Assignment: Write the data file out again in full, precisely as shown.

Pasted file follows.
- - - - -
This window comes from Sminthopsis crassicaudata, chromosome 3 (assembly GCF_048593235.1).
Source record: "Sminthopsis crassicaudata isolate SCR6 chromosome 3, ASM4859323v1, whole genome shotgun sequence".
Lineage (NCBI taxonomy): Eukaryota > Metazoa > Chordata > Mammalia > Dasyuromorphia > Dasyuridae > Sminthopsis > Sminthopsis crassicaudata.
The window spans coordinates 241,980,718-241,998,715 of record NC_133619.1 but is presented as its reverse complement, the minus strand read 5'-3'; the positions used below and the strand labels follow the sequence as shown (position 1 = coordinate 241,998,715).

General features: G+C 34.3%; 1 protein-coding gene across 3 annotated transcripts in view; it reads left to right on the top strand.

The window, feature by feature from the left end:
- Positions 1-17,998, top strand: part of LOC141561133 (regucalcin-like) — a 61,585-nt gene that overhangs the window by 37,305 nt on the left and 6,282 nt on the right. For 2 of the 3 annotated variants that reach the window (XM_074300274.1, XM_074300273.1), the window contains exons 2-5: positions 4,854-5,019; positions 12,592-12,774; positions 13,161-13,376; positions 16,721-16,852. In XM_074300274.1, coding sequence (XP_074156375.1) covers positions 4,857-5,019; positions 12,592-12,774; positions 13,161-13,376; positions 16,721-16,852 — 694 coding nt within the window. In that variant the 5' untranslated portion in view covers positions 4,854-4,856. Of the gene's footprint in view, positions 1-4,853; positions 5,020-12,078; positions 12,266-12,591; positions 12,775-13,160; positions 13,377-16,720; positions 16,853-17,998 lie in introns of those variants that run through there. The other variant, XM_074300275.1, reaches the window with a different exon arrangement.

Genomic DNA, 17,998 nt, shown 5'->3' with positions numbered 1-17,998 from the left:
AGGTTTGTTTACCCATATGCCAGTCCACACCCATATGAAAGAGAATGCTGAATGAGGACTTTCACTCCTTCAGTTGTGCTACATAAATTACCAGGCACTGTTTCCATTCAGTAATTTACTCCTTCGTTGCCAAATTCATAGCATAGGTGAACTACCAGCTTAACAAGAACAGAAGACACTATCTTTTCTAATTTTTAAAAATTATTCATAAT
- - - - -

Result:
This window comes from Sminthopsis crassicaudata, chromosome 3 (assembly GCF_048593235.1).
Source record: "Sminthopsis crassicaudata isolate SCR6 chromosome 3, ASM4859323v1, whole genome shotgun sequence".
Lineage (NCBI taxonomy): Eukaryota > Metazoa > Chordata > Mammalia > Dasyuromorphia > Dasyuridae > Sminthopsis > Sminthopsis crassicaudata.
The window spans coordinates 241,980,718-241,998,715 of record NC_133619.1 but is presented as its reverse complement, the minus strand read 5'-3'; the positions used below and the strand labels follow the sequence as shown (position 1 = coordinate 241,998,715).

General features: G+C 34.3%; 1 protein-coding gene across 3 annotated transcripts in view; it reads left to right on the top strand.

The window, feature by feature from the left end:
- Positions 1-17,998, top strand: part of LOC141561133 (regucalcin-like) — a 61,585-nt gene that overhangs the window by 37,305 nt on the left and 6,282 nt on the right. For 2 of the 3 annotated variants that reach the window (XM_074300274.1, XM_074300273.1), the window contains exons 2-5: positions 4,854-5,019; positions 12,592-12,774; positions 13,161-13,376; positions 16,721-16,852. In XM_074300274.1, coding sequence (XP_074156375.1) covers positions 4,857-5,019; positions 12,592-12,774; positions 13,161-13,376; positions 16,721-16,852 — 694 coding nt within the window. In that variant the 5' untranslated portion in view covers positions 4,854-4,856. Of the gene's footprint in view, positions 1-4,853; positions 5,020-12,078; positions 12,266-12,591; positions 12,775-13,160; positions 13,377-16,720; positions 16,853-17,998 lie in introns of those variants that run through there. The other variant, XM_074300275.1, reaches the window with a different exon arrangement.

Genomic DNA, 17,998 nt, shown 5'->3' with positions numbered 1-17,998 from the left:
AGGTTTGTTTACCCATATGCCAGTCCACACCCATATGAAAGAGAATGCTGAATGAGGACTTTCACTCCTTCAGTTGTGCTACATAAATTACCAGGCACTGTTTCCATTCAGTAATTTACTCCTTCGTTGCCAAATTCATAGCATAGGTGAACTACCAGCTTAACAAGAACAGAAGACACTATCTTTTCTAATTTTTAAAAATTATTCATAAT